These are the realities, the techniques and serious challenges facing today’s cybersecurity specialist. And to be honest, until now, there haven’t been all-in-one solutions, let alone affordable, solutions that address these cyberwar tactics. While there were possible mitigation approaches, the cost were exorbitant and the results often not effective. That was the inspiration behind Intrusion Shield. It is an affordable solution that uses real-time AI to address the majority of cyberattacks (conducted by enemy AI) at a cost companies can afford.
Launch Mitigation—Who Are You, Why Are You Here?
Spoofing is often the way a malicious attackers starts their assault, by impersonating another device or user on a network The most effective way to stop such activity is with an active monitor that maps source MAC address and source IP address wrapped in a distinct tag for each computer, port, or Wi-Fi connected device. Every packet a device transmits must be decoded and logged, including the MAC address and IP address. For example, if a device spoofs the address of another network device, Shield removes the uncertainty about who did it.
Eliminate Credential Sharing
The default method for a corporation to detect credential sharing is to create enterprise certificates for all computers, which allow the network security staff to decode all messages. The problem is, if you decode usernames and passwords and start archiving them, that audit record set becomes the master set for an adversary to steal or purchase from an insider. With Shield, machine learning recognizes that a secure login occurs without decoding it. In many cases, successful logins vs. failed logins can be determined with simple traffic analysis, but with AI this process is automated. Mapping login attempts to device and time creates an independent source for detecting shared logins, because the user that successfully logged in wasn’t on the correct machine for that user. This independent audit source can also be compared with native login logs to discover which machines share the same logins to which resources.
Stopping Lateral Spread
Intrusion has defined lateral spread as using any beachhead in a network as an attack vector to compromise additional nodes. Shield provides independent audit, monitoring, filtering, isolation, and other controls including the insertion of deeper scrutiny where desired or required within a network rather than just at the edges of a network, mitigating later spread through securing every beachhead.
Preventing Back Door Attacks
Literally any protocol can be used as a Trojan backdoor for an adversary to use one of the devices on your network as a human driven survey and penetration tool. As one example, in the Target breach, a vendor’s HVAC remote access VPN was intended only to allow the HVAC vendor to access Target’s HVAC systems and telemetry. That entry point allowed bad actors entrance where they soon gained credentials to access secured customer data inside the network. With Shield, an active controller isolates these systems from the rest of the enterprise and also isolates the vendor’s remote access channel from the rest of the enterprise. The active filter leverages the learned behavior of all systems and locks them down so that non-enterprise IT services will not intermingle with non-IT devices by blocking them.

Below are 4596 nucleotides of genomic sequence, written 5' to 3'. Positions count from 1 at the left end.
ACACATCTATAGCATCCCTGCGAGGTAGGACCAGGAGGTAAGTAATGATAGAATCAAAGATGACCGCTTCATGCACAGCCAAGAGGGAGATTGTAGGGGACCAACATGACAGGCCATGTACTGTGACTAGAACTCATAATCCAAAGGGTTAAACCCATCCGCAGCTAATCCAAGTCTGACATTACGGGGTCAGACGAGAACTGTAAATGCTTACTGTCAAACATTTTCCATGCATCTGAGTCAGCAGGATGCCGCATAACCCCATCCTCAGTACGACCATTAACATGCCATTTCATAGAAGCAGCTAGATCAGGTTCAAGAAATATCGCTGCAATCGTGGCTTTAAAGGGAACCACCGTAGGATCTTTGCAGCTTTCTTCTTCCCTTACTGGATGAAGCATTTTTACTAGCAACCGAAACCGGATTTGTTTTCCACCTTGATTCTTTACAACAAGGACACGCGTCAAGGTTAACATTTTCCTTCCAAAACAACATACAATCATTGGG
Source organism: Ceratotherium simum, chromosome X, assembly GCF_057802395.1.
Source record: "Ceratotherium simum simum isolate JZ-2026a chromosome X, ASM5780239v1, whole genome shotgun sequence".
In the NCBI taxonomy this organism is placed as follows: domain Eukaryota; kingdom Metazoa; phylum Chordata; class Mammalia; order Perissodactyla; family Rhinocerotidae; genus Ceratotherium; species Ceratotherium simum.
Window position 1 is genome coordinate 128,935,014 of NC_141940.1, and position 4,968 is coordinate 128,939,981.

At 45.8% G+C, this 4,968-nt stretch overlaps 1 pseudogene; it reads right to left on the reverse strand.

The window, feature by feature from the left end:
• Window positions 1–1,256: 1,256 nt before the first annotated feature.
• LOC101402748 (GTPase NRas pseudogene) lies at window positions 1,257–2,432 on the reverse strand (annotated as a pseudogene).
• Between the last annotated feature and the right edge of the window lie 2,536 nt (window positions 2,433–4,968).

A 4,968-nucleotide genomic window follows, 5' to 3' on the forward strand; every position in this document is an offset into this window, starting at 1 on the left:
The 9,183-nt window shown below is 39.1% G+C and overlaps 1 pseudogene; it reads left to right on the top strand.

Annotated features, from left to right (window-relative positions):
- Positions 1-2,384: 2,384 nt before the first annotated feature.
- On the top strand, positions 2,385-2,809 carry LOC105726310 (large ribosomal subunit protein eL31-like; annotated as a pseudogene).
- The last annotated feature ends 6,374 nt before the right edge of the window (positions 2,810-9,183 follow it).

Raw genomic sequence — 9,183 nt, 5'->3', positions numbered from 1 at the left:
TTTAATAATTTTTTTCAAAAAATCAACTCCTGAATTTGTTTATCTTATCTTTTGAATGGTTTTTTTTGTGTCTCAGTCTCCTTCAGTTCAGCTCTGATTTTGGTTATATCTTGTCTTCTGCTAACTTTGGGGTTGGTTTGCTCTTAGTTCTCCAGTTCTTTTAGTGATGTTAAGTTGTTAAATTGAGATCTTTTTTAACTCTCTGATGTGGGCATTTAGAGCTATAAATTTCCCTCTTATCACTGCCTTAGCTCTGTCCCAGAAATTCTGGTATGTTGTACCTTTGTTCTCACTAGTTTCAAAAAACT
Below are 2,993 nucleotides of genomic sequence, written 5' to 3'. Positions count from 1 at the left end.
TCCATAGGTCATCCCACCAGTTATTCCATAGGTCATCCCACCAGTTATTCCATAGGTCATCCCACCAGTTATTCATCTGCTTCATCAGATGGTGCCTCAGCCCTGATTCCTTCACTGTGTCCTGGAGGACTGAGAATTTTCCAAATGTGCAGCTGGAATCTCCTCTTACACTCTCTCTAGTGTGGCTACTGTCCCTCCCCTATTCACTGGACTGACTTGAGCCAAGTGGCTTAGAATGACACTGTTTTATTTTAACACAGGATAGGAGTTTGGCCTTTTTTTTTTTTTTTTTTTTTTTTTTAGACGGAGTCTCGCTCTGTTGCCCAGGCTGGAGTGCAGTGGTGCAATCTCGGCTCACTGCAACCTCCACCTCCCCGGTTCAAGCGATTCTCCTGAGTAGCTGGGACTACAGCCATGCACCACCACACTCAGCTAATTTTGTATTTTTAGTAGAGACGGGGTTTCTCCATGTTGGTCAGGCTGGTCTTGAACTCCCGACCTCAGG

Leave Network Attackers With Nowhere To Hide.
When an adversary gains control of a device (or had control of it all along since they manufactured it or wrote the code running on it) – a natural thing to do is to hide their tracks from the logs and disable or cripple defenses. Put simply, end point defenses can’t defend against compromises of themselves.
In order to make covert communications invisible, adversaries have used a great many covert communications methods over the years, which are designed to be impossible to detect using the tools and logging present on a network . The goal of a defender is of course, to detect and mitigate them all.
Intrusion Shield provides independent audit, monitoring, filtering, isolation, and other controls including the insertion of deeper scrutiny where desired or required within a network rather than just at the edges of a network.
A Good Defense Never Rests
As soon as you write the book on Network Defenses, cybercriminals have already thought of new ways to disrupt your livelihood, steal your secrets and damage your credibility. Oftentimes, these attackers are well-trained, well-funded teams working on behalf of your competitors or agents from a rogue nation state. The only answer is to stay vigilant, learn from the past and use real-time AI. While it may seem daunting for SMBs or even the largest companies to defend against such high levels of cyber breaches, it is not impossible. Intrusion’s mission is to protect companies against such attacks and doing so at an affordable price. If you can’t trust your computers and your technology, then it is impossible to stay in business.